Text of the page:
The Pleco app contains this information. It was actually confusing me for a while, but the //'s in the pinyin indicate verb separability. Pleco includes some free dictionaries, but it also allows you to download others for a price. I'm not sure if the verb-separation indications are tied to any particular dictionary.


What I can tell you is that this kind of structure is to express emphasis. '她惊讶得说不出话来' has the same meaning as '她惊讶得话都说不出来'. But the latter uses the inverted pattern, which is always used as for emphasis. '说话' and '出来' in this kind of situation do not overlap. What's more, '出来' stresses the act of speaking. It may be translated as 'I even can't work ...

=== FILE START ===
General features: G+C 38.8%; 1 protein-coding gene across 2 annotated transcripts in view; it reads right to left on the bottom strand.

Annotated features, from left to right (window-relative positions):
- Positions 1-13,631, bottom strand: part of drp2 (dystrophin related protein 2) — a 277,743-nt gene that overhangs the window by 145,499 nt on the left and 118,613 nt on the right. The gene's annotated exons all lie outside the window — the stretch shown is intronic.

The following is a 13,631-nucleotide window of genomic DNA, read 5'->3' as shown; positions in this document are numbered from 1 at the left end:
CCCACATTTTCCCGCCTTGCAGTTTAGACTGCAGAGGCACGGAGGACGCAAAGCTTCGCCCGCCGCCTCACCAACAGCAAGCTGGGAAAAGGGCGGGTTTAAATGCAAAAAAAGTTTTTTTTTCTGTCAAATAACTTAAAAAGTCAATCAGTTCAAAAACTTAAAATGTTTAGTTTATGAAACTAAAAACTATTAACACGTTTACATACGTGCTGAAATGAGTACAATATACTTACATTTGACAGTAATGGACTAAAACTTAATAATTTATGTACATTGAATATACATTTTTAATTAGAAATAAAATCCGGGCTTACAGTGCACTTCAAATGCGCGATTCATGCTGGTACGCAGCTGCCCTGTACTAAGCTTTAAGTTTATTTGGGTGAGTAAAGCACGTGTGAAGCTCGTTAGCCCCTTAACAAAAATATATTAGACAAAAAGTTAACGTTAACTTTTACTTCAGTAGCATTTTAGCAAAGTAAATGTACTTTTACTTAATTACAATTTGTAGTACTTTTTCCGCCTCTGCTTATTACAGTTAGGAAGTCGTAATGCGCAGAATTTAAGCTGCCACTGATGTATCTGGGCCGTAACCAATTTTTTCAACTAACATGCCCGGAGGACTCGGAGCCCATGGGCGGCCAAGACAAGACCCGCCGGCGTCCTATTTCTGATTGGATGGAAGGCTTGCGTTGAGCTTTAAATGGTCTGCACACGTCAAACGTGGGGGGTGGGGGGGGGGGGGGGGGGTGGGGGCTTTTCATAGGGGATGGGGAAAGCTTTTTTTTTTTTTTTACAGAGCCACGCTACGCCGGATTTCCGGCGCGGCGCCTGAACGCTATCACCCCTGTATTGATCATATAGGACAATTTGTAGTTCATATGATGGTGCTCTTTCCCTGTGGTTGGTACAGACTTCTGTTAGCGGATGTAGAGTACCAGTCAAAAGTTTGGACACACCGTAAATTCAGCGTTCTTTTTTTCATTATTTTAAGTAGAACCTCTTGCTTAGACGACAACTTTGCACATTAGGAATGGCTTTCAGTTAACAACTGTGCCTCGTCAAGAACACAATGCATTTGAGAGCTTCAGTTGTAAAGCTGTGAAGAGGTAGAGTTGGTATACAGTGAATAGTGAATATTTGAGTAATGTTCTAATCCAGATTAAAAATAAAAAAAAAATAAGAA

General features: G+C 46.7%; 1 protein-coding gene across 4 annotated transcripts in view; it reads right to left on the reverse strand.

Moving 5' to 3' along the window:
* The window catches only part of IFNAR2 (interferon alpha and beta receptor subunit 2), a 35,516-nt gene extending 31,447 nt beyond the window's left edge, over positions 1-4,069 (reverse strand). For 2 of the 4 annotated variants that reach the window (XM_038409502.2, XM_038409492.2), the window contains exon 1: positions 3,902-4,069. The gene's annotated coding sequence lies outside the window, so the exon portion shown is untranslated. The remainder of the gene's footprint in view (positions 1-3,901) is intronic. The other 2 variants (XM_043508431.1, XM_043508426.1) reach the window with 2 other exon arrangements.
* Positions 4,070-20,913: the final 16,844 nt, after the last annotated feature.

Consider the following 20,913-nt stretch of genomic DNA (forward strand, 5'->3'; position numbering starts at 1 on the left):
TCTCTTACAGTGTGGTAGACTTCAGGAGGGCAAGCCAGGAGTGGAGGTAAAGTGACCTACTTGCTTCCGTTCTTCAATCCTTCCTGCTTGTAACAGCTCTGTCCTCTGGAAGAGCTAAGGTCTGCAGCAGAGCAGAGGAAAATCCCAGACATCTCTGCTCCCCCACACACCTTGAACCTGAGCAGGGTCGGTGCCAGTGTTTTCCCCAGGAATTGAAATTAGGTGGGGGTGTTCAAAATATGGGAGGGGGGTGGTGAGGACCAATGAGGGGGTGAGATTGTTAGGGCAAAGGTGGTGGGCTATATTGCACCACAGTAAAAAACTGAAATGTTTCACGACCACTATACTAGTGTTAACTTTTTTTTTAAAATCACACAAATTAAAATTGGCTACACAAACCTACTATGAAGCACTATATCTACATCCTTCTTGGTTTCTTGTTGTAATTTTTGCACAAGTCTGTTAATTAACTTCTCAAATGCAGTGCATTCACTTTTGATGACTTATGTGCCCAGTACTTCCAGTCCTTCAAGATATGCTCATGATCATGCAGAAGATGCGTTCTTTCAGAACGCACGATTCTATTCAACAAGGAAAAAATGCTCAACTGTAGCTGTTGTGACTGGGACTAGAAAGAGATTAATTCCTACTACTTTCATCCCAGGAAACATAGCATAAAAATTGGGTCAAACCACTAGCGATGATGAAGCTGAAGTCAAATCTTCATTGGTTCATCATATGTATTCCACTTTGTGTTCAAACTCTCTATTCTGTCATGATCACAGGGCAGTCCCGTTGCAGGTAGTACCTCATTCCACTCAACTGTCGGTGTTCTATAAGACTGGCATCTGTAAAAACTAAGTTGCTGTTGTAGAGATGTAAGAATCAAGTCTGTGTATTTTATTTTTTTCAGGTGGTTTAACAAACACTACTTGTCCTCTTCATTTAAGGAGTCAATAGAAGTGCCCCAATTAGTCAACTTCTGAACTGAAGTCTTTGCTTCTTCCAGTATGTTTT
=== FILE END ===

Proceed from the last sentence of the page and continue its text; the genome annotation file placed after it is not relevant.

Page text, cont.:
说(v): say 话(n): words 说话 = say(v) + words(n) The combination of 说话, was made into a single verb for "to speak/ to talk" When we want to express "can't speak" we can treat "说话" as a single word "speak" and write 不能(can't) 说话 (speak); ~ We can also treat 说 as verb, 话 as noun. In this case [说不出] is a [verb (say)+ potential particle(can't) + result ...

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